I’m sorry, but…

I’ve noticed recently that many of the mothers I know are constantly apologizing for their children, even when their kids are not doing anything disruptive or misbehaving in any way.  So I’m writing this post to give us all a swift kick in the butt and remind us that we do NOT have to apologize for our children behaving like normal children!

As the mother of a toddler, I understand the anxiety and pressure that comes from being in public with a little person who may throw a tantrum, make a mess, or stink up the joint.  I’m not at all suggesting that parents should let their tykes run wild without supervision and without regard for other people.  But when mom’s are apologizing for an inquisitive toddler asking a question in an otherwise crowded and loud public setting, or for their toddler running around and playing like a toddler in their own home when company is over, there’s a problem.

Have we, as a society, grown so intolerant of children that we  expect them to sit quietly at all times and only speak when spoken to?  I’m sorry, but I’m just not OK with that!  I want my child to ask questions.  I want my child to notice the world around him.  And yes, I want my child to run and play with all of the exuberance that he can muster.

My husband, son, and I went out to dinner with family on Christmas Eve.  I found myself handing my 2 year old son an iPad to keep him quietly sitting at the table, even though there was hardly anyone else in the restaurant at the time.  More and more I see children as young as my son being handed electronic equipment just to shut them up in public.  I recognize that sometimes it’s necessary.  Sometimes you really do need your child to sit quietly when in public or when engaging with other adults, but when did this become the go-to solution for what seems like the majority of children?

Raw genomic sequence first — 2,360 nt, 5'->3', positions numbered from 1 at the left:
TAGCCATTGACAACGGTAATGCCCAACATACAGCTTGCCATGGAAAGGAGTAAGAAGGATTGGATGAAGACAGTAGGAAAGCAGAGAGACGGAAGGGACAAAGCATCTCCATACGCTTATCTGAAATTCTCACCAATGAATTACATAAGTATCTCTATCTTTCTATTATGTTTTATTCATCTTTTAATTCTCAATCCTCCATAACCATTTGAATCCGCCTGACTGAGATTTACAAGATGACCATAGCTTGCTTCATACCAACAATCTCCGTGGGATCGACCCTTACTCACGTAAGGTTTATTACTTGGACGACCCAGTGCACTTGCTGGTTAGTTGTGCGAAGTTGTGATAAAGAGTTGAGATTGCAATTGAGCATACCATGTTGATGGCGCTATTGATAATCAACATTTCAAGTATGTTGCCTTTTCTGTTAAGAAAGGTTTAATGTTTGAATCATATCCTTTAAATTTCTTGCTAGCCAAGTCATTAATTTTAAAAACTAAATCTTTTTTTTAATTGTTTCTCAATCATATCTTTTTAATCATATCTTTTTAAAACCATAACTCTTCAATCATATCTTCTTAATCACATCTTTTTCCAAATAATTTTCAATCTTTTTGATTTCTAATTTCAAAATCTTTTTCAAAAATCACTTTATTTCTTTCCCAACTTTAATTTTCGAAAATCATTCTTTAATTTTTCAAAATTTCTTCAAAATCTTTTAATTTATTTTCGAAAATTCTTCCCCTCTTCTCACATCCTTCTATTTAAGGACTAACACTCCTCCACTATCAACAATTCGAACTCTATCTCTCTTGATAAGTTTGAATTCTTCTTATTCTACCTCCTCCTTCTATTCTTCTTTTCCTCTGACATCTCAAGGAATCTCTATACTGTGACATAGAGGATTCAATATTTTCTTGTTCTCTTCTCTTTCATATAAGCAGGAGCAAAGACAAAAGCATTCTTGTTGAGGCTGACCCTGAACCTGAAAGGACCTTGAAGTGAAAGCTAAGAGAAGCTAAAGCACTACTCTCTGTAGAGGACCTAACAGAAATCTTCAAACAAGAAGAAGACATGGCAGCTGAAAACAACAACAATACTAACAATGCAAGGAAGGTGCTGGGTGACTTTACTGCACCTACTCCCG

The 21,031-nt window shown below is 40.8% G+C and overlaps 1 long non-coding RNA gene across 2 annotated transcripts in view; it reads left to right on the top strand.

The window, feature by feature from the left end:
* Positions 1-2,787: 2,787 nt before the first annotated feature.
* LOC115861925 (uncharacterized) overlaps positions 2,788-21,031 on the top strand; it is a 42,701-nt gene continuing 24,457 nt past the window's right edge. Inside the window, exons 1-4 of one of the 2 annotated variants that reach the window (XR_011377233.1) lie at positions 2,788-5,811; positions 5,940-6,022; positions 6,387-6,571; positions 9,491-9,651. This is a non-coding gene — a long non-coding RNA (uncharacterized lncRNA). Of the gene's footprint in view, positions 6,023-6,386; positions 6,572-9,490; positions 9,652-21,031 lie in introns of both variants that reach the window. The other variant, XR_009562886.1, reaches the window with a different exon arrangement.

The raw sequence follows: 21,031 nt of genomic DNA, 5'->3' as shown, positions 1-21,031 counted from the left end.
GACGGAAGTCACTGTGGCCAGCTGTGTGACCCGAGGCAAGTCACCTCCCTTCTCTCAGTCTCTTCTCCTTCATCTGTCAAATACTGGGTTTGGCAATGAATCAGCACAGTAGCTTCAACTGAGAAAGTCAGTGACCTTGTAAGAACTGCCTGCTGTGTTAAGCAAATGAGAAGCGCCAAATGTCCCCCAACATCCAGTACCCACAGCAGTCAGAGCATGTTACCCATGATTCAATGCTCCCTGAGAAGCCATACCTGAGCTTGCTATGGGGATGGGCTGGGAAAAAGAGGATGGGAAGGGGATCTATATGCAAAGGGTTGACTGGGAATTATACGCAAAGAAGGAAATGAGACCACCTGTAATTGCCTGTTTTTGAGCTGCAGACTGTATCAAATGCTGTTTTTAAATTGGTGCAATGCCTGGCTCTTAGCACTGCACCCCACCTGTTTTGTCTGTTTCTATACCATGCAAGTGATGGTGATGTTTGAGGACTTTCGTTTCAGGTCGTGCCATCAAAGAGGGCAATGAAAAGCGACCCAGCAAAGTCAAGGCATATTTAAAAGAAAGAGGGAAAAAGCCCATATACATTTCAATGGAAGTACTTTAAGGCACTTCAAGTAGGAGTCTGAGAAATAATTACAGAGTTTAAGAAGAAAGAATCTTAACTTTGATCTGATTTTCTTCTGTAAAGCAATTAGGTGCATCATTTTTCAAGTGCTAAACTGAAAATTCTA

I have, on more than one occasion, heard myself say that I will leave my son at home so that I can actually pay attention to what’s being said around me.  If engaging with other adults is your primary purpose when out, then consider leaving the kid at home.  Personally, I know that when I’m with my son, I tend to develop tunnel vision, and I completely miss the adult conversation going on around me.  So if I know that I am going someplace where I can’t give him my full (or at least most of my) attention, I don’t bring him.  But for those weekly trips to the grocery store, or a family evening out, I am going to bring him.  And I will not apologize for my child behaving like a normal child.  He’s allowed to talk and ask questions and to laugh.  He is free to look around and explore his environment and yes, even to cry sometimes (although it happens rarely).

To the other moms out there who are feeling the anxiety about their kid being too loud or too messy or too whatever in public, remind yourself that he or she is just a kid.  If the people around you are annoyed with what amounts to totally appropriate and normal behavior from your child, I’d consider it their problem, not yours!  And perhaps more on point, maybe we’re putting this pressure on ourselves sometimes.  When mothers I know apologize to me for their child’s behavior, I always make a point of letting them know that it’s totally OK…that their child is acting just fine.  I suspect we may be so conditioned to  people being annoyed with kids in public, that often we assume annoyance, even when there is none.  So stop apologizing!  Instead, try smiling and enjoying watching your kid be a kid.  It only lasts for a little while, and I for one refuse to let it pass me by while I look over my shoulder and apologize to people I don’t even know when they probably don’t care anyway.

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2 Responses to I’m sorry, but…

  1. Bruce Herbig says:

    Mom, you will run into bumps in the road, but thats what they are bumps, not road blocks. I don’t see or him as often as I would like, but I like what I see in both of you. Love…Pop Pop

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